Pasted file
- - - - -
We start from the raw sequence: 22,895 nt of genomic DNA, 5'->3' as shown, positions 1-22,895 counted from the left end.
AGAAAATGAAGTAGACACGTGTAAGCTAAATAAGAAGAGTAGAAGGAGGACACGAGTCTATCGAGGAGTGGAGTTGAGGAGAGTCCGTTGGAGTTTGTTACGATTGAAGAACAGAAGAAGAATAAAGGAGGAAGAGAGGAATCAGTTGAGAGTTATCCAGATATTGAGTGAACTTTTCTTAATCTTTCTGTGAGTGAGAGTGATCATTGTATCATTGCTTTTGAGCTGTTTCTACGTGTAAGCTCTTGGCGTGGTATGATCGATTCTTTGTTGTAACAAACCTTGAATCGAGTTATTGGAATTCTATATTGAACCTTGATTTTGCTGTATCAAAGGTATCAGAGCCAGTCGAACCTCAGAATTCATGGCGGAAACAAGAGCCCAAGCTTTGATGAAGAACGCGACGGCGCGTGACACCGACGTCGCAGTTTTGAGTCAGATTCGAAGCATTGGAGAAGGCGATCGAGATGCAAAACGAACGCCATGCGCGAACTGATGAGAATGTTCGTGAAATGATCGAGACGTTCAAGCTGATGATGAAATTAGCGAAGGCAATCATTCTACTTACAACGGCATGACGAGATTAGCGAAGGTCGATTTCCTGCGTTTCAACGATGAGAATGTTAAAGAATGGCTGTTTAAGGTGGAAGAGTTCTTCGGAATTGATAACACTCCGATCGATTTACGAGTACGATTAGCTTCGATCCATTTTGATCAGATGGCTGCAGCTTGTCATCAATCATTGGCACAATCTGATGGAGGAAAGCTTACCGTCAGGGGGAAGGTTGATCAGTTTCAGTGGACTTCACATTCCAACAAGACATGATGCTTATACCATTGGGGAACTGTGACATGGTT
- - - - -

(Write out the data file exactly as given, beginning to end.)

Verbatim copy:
We start from the raw sequence: 22,895 nt of genomic DNA, 5'->3' as shown, positions 1-22,895 counted from the left end.
AGAAAATGAAGTAGACACGTGTAAGCTAAATAAGAAGAGTAGAAGGAGGACACGAGTCTATCGAGGAGTGGAGTTGAGGAGAGTCCGTTGGAGTTTGTTACGATTGAAGAACAGAAGAAGAATAAAGGAGGAAGAGAGGAATCAGTTGAGAGTTATCCAGATATTGAGTGAACTTTTCTTAATCTTTCTGTGAGTGAGAGTGATCATTGTATCATTGCTTTTGAGCTGTTTCTACGTGTAAGCTCTTGGCGTGGTATGATCGATTCTTTGTTGTAACAAACCTTGAATCGAGTTATTGGAATTCTATATTGAACCTTGATTTTGCTGTATCAAAGGTATCAGAGCCAGTCGAACCTCAGAATTCATGGCGGAAACAAGAGCCCAAGCTTTGATGAAGAACGCGACGGCGCGTGACACCGACGTCGCAGTTTTGAGTCAGATTCGAAGCATTGGAGAAGGCGATCGAGATGCAAAACGAACGCCATGCGCGAACTGATGAGAATGTTCGTGAAATGATCGAGACGTTCAAGCTGATGATGAAATTAGCGAAGGCAATCATTCTACTTACAACGGCATGACGAGATTAGCGAAGGTCGATTTCCTGCGTTTCAACGATGAGAATGTTAAAGAATGGCTGTTTAAGGTGGAAGAGTTCTTCGGAATTGATAACACTCCGATCGATTTACGAGTACGATTAGCTTCGATCCATTTTGATCAGATGGCTGCAGCTTGTCATCAATCATTGGCACAATCTGATGGAGGAAAGCTTACCGTCAGGGGGAAGGTTGATCAGTTTCAGTGGACTTCACATTCCAACAAGACATGATGCTTATACCATTGGGGAACTGTGACATGGTT